The pilgrim is meant to make progress. This is a great joy for many of us. But perhaps it has to be contended for in our day. In Bunyan's tale, our protagonist puts miles between himself and the City of Destruction on his journey heavenward. But in real life one sees uncertainty as to how much progress can be made on this side of the Jordan's icy flow.
C.S. Lewis, critiquing his book The Pilgrim's Regress 10 years later, said it suffered from "needless obscurity." (He was right.) Here are three simple wishes for your new year:
Pray to have friends (at least one) who have more faith than you do. It is much easier to understand the Scriptures when you have a living, breathing, walking example beside you. It helps hermeneutics like nothing else I know, putting sinews on spiritual words, coalescing a page of instruction in a seamless incarnation you can imitate. Paul was bullish on imitation (Philippians 3:17; 4:9; 2 Thessalonians 3:9). Faith-filled friends give a godly infection.
Specify that it be a friend who knows how to do spiritual warfare, like how to employ the weaponry of truth and promises to argue himself from a spirit of heaviness to a place of joy (2 Corinthians 10:4-5). He will have details and experiences, not vague generalities.
God "has delivered us from the domain of darkness and transferred us to the kingdom of His beloved Son" (Colossians 1:13)-where all things are possible. Your friend will keep you honest. He will remind you of how to press into that ocean of possibilities, through concerted prayer, and fasting, when necessary. Start asking today. Good traveling companions are the glorious ones who will be your delight (Psalm 16:3). They will keep you established (Romans 1:11-12) and walking within the guardrails of grace.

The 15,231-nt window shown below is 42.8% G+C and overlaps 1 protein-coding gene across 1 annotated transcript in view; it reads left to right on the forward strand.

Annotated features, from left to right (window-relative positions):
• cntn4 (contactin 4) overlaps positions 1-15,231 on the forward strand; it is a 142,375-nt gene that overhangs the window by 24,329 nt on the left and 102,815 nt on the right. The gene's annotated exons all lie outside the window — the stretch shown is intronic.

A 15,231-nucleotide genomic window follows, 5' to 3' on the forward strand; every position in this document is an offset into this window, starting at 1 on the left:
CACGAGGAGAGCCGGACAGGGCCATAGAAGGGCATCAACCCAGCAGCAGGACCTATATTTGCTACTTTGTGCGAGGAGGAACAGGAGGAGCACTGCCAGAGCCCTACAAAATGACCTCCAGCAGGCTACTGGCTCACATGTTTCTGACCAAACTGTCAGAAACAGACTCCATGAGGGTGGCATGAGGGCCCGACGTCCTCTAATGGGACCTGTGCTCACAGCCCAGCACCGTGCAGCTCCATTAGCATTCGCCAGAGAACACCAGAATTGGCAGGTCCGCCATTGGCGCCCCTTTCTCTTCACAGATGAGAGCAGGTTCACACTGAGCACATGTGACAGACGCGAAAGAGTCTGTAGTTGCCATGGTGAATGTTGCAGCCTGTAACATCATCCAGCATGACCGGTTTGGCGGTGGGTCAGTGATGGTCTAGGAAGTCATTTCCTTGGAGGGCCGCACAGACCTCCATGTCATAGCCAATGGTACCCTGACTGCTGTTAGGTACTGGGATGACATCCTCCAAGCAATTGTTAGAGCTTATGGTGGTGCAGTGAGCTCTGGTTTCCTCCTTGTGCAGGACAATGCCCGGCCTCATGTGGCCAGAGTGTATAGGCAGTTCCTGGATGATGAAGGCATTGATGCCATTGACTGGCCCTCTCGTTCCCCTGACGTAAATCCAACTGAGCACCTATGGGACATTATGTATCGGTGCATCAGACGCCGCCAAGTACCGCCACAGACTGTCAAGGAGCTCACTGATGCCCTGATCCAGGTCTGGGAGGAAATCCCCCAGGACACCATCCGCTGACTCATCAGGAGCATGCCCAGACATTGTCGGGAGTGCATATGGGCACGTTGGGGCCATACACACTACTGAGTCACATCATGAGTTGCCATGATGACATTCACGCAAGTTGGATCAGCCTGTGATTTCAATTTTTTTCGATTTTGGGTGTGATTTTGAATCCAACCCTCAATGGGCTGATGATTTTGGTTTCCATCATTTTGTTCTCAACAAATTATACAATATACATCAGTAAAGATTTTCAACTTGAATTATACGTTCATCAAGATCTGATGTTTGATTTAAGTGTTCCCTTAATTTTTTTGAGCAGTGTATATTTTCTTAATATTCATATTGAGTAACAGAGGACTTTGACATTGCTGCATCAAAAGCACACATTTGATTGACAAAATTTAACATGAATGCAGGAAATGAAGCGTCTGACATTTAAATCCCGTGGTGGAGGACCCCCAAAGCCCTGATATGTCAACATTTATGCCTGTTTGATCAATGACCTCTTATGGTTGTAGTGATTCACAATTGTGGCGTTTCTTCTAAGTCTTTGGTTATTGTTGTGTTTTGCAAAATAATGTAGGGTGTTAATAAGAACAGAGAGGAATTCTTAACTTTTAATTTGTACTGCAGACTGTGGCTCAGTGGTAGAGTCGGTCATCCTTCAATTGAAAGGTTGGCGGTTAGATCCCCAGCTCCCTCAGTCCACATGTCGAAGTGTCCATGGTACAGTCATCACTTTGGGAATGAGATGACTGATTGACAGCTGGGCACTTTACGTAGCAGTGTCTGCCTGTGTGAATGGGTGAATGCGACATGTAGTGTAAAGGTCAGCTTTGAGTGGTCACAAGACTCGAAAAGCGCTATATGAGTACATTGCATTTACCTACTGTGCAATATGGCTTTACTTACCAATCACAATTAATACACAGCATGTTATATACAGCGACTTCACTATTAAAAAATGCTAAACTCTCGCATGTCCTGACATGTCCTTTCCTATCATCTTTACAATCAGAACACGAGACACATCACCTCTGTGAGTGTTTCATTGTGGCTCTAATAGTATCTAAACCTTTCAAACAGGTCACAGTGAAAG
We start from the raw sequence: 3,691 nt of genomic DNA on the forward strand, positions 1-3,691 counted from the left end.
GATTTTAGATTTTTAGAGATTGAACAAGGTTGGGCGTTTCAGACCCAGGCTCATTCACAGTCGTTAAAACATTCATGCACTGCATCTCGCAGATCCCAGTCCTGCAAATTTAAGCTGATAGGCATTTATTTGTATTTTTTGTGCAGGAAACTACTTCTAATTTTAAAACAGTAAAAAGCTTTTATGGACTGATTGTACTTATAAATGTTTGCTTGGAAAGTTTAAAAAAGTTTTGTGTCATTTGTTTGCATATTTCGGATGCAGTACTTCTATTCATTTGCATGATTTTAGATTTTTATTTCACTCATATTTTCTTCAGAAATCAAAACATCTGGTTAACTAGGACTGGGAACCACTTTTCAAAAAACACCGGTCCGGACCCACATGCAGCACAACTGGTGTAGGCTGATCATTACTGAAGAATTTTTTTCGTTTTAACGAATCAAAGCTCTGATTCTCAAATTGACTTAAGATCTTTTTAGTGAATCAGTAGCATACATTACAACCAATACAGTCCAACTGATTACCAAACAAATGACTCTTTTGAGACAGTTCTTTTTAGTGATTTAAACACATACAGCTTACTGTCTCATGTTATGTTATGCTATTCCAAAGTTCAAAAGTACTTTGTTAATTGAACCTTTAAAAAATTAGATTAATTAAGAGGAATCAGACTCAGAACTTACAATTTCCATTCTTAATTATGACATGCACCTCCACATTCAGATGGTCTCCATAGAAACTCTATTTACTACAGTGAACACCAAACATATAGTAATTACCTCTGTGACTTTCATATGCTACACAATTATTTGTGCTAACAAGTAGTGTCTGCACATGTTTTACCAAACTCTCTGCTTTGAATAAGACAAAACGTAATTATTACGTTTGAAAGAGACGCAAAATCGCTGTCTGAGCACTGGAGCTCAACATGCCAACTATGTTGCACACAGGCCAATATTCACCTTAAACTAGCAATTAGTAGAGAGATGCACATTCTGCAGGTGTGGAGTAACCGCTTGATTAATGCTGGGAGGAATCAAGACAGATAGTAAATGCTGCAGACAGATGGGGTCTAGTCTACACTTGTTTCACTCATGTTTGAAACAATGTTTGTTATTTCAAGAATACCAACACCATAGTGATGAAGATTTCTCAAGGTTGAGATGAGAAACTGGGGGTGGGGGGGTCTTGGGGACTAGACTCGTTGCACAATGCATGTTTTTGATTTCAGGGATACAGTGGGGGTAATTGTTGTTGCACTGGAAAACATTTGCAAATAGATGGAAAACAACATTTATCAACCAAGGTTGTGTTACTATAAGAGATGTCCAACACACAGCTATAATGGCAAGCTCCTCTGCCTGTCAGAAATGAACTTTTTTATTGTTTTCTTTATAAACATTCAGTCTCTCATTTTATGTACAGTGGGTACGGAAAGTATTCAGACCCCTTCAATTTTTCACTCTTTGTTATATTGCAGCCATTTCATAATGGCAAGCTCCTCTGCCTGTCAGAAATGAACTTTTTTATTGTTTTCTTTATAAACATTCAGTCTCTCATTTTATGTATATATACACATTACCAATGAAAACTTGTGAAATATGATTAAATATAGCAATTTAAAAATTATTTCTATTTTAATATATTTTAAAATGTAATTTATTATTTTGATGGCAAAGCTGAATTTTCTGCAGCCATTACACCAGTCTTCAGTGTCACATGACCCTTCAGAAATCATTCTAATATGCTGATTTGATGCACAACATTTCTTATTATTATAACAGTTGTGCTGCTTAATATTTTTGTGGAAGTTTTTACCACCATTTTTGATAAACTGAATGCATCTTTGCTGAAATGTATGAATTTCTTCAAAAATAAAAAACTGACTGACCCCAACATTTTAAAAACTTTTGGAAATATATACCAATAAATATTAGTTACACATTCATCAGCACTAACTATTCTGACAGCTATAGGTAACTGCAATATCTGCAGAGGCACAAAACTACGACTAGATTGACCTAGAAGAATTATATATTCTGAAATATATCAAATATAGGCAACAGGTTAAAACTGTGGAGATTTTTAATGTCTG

The prophet Isaiah (who never read Bunyan) describes the time of the Messiah thus: "And a highway shall be there, and it shall be called the Way of Holiness; the unclean shall not pass over it. It shall belong to those who walk on the way; even if they are fools, they shall not go astray" (35:8).
So my next wish for you is to get rid of everything doubtful in your life this year, since the unclean may not pass by that highway. "Let us cleanse ourselves from every defilement of body and spirit, bringing holiness to completion in the fear of God" (2 Corinthians 7:1). "If anyone cleanses himself from what is dishonorable, he will be a vessel for honorable use, set apart as holy, useful to the master of the house, ready for every good work" (2 Timothy 2:21).
Some will balk at your resolution, or your language. Get used to that and get serious with God by fleeing from defiling entertainments that nibble away at the life of the Spirit in you. The one whose heart is set on pilgrimage "shuts his eyes from looking on evil" (Isaiah 33:15). The mature do not confuse this resolve with the false asceticism Paul denounces in his letter to Galatia. It is a self-centered, Christ-independent technique. God is not opposed to determination; He is opposed to earning. The early church saw salvations by the thousands as normal (Acts 5:14). We see no hint that they dissipated their spiritual power on preoccupations that divide the heart.
My third wish for you is mastery of the tongue. The Lord liked that advice so much He put it in both His Old and New Testaments: "Whoever desires to love life and see good days, let him keep his tongue from evil and his lips from speaking deceit" (1 Peter 3:10; Psalm 34:12-13). You want to love life in 2011, don't you? You want those 365 days to be "good days"? Here is the short version for readers too busy to bother with wishes No. 1 and 2: Speak slowly, put on a filter, let out no lie.
The year 2011 is a woman on the birthing stool, and we don't know what's in there yet: weal or woe; the sun rising or the sun setting on our nation; the beginning of the end times, or the end times in earnest. In any case, "a thousand may fall at your side, ten thousand at your right hand, but it will not come near you" (Psalm 91:7). You will pick your way among the dead and make it home.
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